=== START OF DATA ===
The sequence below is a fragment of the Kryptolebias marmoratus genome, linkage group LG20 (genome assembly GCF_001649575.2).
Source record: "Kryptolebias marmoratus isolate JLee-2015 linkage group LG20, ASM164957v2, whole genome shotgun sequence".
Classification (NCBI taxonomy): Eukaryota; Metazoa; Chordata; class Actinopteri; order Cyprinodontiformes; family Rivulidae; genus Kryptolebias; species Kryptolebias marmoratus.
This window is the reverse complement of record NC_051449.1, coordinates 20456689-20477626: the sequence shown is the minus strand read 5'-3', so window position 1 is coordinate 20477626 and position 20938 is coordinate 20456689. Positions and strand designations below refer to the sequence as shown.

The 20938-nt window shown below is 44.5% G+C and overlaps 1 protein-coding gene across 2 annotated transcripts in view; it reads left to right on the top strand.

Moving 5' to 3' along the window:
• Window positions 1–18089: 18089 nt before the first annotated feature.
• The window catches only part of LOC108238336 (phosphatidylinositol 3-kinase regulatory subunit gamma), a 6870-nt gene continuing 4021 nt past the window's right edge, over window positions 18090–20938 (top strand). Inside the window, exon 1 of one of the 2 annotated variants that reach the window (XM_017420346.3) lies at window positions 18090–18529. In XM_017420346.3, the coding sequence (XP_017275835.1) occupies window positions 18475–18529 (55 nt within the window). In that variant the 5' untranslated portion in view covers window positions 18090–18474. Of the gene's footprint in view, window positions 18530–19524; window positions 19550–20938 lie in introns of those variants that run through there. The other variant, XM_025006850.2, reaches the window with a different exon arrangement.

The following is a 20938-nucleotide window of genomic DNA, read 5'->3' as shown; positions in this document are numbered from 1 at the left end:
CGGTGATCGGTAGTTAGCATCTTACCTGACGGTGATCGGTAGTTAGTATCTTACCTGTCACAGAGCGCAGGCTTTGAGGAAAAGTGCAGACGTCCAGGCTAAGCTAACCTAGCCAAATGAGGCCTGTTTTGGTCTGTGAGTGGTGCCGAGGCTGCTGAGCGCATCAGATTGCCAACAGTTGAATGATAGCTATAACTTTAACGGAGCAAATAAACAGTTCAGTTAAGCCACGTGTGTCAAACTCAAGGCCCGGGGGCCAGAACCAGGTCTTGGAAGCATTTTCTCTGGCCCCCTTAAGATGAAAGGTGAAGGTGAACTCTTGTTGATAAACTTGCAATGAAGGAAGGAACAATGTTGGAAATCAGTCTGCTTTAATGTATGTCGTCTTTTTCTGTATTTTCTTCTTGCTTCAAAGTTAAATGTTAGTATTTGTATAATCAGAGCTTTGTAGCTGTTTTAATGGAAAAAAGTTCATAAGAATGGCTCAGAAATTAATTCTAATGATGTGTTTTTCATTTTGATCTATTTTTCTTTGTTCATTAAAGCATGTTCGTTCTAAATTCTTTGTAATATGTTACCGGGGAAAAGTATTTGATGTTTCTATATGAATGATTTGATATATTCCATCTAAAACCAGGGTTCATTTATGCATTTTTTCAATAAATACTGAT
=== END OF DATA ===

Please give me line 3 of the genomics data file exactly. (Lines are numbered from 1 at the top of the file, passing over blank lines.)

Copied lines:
Classification (NCBI taxonomy): Eukaryota; Metazoa; Chordata; class Actinopteri; order Cyprinodontiformes; family Rivulidae; genus Kryptolebias; species Kryptolebias marmoratus.